The Yeti puts you in a position to grind uphill effectively and painlessly. The 76.8-degree seat tube angle puts you in a nice position right over the bottom bracket. This positioning allows for comfortable and efficient transfer of power to the cranks. The 477mm reach measurement may seem spacious, but there is an interesting quirk emerging these days. As seat tube angles become steeper and steeper, the rider is shifted slightly more forward on the bike. Since the rider is being forced forward, the feel of the reach shrinks even though the measurement is long. The SB130 feels just a little cramped in the top tube. Riders above 6'1" may be better off an an extra large frame. This short-feeling reach sets you up in an upright position and doesn't stretch you out.
The Switch Infinity suspension delivers an excellent climbing feel. It strikes a perfect balance of efficiency and traction. In the open shock position, the SB130 has a little bit of movement under seated pedaling loads. This suspension movement delivers nice amounts traction over roots and rocks as it keeps the tire in contact with the ground. The axle path is dialed and the rear wheel doesn't feel like it wants to get hung up on a ledgy climbs. We would suggest leaving the shock in the open position in most situations save for fireroad or cement climbs.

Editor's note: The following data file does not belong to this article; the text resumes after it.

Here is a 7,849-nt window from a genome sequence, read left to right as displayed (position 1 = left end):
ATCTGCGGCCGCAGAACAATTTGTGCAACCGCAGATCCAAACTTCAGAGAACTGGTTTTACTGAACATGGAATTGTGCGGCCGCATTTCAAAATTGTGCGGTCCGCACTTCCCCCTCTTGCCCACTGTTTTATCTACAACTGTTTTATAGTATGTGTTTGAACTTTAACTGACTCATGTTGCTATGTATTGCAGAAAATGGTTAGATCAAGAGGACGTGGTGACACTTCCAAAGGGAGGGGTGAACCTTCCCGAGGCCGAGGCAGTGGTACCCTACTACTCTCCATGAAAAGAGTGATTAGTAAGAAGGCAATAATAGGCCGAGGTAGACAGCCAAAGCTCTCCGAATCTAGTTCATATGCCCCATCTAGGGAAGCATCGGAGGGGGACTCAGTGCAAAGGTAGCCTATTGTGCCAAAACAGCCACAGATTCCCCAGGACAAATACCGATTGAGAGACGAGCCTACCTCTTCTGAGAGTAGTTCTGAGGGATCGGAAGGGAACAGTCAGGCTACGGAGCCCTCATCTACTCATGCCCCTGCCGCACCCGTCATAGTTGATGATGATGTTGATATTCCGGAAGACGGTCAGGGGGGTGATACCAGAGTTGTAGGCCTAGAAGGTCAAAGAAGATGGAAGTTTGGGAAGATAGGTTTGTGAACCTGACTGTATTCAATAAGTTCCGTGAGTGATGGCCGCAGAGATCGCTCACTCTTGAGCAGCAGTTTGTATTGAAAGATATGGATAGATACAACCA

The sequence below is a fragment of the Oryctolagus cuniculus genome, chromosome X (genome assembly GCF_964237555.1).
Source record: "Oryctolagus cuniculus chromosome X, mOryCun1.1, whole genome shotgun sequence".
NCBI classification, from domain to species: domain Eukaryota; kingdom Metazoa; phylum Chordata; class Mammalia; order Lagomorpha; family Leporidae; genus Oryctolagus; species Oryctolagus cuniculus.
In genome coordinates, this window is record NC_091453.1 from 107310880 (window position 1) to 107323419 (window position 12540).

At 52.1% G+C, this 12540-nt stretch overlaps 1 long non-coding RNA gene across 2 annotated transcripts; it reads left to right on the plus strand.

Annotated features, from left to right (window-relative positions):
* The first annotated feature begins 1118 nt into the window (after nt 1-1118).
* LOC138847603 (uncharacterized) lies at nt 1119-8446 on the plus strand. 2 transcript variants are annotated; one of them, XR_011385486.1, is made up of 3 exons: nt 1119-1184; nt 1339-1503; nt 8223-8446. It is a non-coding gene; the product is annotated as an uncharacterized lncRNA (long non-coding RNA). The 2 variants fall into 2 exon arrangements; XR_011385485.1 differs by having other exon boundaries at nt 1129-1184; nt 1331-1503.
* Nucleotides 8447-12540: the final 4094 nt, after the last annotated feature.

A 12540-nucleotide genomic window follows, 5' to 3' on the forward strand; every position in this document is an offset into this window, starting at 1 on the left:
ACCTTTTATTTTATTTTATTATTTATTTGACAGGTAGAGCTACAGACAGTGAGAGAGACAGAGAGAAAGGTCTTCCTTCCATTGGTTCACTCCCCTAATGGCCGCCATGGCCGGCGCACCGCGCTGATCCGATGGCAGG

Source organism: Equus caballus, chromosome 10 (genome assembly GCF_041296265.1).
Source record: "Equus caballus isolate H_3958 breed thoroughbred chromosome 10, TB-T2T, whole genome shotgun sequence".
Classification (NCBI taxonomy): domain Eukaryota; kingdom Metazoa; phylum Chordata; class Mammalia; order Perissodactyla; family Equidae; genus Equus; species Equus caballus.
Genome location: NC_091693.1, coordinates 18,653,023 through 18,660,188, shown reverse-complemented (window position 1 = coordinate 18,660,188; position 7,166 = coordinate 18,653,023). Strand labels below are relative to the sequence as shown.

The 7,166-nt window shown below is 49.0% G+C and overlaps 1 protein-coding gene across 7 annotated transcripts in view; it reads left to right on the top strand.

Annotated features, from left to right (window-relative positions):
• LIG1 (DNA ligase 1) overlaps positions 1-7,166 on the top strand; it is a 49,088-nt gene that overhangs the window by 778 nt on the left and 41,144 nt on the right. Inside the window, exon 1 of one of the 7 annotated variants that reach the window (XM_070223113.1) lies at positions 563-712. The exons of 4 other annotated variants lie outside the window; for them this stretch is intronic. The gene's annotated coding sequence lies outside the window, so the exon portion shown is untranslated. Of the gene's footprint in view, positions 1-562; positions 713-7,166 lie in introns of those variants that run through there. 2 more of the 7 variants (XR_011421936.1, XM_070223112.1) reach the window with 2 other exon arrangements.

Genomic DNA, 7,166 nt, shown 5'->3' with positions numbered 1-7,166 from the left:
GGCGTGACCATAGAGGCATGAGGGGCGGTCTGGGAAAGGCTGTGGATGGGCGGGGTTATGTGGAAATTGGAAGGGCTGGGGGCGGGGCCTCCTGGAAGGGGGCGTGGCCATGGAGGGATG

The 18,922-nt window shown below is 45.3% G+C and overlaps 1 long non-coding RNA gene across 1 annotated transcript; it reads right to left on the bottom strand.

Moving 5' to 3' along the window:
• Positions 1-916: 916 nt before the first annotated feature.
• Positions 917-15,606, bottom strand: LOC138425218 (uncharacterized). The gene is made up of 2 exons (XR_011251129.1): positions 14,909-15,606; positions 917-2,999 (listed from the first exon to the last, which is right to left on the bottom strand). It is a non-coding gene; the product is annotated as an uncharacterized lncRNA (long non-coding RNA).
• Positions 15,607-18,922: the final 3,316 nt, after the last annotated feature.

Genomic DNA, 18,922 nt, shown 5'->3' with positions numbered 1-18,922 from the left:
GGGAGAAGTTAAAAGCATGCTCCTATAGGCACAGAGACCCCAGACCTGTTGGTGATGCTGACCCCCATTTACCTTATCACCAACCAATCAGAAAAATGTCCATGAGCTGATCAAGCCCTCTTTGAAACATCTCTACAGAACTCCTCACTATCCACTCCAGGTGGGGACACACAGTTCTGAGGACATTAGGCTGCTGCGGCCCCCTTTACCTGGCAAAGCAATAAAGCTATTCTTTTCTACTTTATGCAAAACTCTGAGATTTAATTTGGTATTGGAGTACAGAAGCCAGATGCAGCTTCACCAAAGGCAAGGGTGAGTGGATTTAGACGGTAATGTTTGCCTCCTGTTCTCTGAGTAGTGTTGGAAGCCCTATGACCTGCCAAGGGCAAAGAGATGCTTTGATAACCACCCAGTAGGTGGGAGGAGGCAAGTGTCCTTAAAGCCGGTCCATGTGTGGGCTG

Uphill handling is excellent. Given this bike's wheelbase, it isn't the best for ultra tight and twisty climbs. Aside from that, it navigates anything you put in front of it with ease. The feathery, lightweight, feel really delivers when you need to punch up and over a technical pitch or muscle through a problem. Despite the slack-ish head tube angle, the front wheel was well behaved and didn't want to wander.